Starting with a small network storage device, Darts installed a series of open-source programs that, in concert, would broadcast a public Wi-Fi network. In essence, Darts developed his own portable, temporary Internet, accessible only by those within range of his wireless signal. The night after he first used it in class, the professor noticed that students had left multiple files on the server—music and movies they were swapping. He realized such a tool could change the way people connect online, whether at the corner coffee shop or in the shadow of an oppressive regime. Darts requisitioned his 5-year-old daughter’s lunch box—a black tin with a Jolly Roger on the lid—and put the contraption inside. The PirateBox was born.
Darts took the box to coffee shops, turned it on, and surveyed the room. Strangers on laptops nearby could see the network as an open wireless signal and, happy to find what appeared to be a free source of Internet access, would log on to the PirateBox screen, where they could anonymously upload or download files. Darts added a chat feature, allowing anyone on the network to communicate—also anonymously—and watched as users struck up conversations and shared files.
“Artistically, I’m interested in using networks in public spaces,” says Darts, an assistant professor of art education at the Steinhardt School of Culture, Education, and Human Development. A website he developed, Creative Tools 4 Critical Times, catalogs dozens of “culture jamming” and DIY (do it yourself) art projects designed to provoke a public response. Sitting in his office in the Barney Building, after politely shooing away a janitor who attempted to dispose of what was, in fact, one of his sculptures, Darts explains how he turned the PirateBox from a private tool into a communal endeavor.
To begin with, he used open-source software, which kept his costs down, but also because it meant he could share his creation online. Last January, Darts posted detailed instructions on how to build a PirateBox on his website, under a Free Art License, which allows others to share the plans but prevents anyone from patenting a device based on his original outline. Crucially, and in keeping with his philosophy of openness, Darts designed the PirateBox to be completely anonymous. Unlike the Internet, where users can be tracked by the digital trails they leave in the form of server logs and IP addresses, the PirateBox keeps no record of who is logging on or what they are doing. In time, Boing Boing, the popular geek blog, discovered the project and sent a flood of traffic his way. And just like that, the PirateBox concept went viral.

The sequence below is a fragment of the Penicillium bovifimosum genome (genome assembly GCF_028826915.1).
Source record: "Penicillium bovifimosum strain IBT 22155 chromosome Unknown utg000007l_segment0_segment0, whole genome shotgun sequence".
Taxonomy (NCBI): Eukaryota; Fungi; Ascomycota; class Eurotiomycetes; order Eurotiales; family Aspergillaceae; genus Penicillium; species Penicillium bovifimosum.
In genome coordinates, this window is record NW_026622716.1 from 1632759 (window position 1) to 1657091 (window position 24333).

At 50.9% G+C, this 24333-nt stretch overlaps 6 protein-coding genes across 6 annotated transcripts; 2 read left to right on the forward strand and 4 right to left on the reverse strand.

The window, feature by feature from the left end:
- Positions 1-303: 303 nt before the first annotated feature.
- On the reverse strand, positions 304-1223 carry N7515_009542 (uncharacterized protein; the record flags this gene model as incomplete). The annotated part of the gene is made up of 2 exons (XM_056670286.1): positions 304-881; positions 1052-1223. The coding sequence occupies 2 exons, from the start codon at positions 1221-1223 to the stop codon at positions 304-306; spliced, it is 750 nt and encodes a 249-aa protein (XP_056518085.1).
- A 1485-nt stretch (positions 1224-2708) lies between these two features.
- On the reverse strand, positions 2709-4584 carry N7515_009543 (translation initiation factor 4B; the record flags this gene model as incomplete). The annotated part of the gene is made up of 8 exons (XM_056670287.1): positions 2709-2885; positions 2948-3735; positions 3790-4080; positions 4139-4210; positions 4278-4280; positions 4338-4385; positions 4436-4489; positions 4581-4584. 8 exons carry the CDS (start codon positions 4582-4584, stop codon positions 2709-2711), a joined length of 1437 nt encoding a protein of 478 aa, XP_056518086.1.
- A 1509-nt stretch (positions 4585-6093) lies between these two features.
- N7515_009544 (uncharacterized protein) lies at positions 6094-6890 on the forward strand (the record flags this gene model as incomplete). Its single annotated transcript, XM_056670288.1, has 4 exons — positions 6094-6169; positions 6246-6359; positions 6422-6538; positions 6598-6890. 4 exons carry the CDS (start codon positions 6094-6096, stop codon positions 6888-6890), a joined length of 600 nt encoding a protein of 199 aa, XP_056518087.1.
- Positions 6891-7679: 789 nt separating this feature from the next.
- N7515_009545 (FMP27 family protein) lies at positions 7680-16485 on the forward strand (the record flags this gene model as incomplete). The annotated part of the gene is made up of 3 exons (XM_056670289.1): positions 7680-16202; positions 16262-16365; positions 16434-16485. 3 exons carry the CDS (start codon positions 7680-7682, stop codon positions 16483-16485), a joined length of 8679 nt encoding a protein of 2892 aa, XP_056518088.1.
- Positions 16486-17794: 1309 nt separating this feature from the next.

“I’m fascinated by the culture of pirate radio stations of 1960s San Francisco, the idea of reclaiming a part of the spectrum that had been fenced off by regulation and commercialization,” Darts says. Pirate radio stations—his creation’s namesake—operated without a broadcasting license and represented a creatively rich stage in the evolution of the medium, he notes. The development of the Internet has followed a similar path. While its early days were unregulated, the dawn of the Web 2.0 period has been about commercialization and control.
That control was clearly on display this year in the Arab Spring. As the spark of revolution leaped from Tunisia to Egypt and beyond, Facebook and Twitter got credit for enabling protesters to organize mass gatherings. But then-Egyptian President Hosni Mubarak quickly showed the limits of such tools when he flipped the master switch and shut down his country’s Internet access altogether. The U.S. government now sponsors “Internet in a suitcase” programs to spread devices like the PirateBox in countries such as Syria and Iran, where they can be used to organize opposition movements.
The PirateBox project now has a life of its own, which was one of the artistic goals Darts set out to achieve, he says. Soon after the Boing Boing post, he started getting e-mails and comments from around the world. He created an online forum where developers could post questions and share their own versions of the box. One built a version that could run on a laptop alone; another on an Android phone, making it even more portable. “As an artist, I’m very supportive of copyleft, but man, I’ve lost control,” Darts says, with a laugh, noting that one guy wanted to build and sell his own PirateBoxes. “It’s cool that he asked me.”
Unlike the Internet, where users can be tracked by the digital trails they leave in the form of server logs and IP addresses, the PirateBox keeps no record of who is logging on or what they are doing.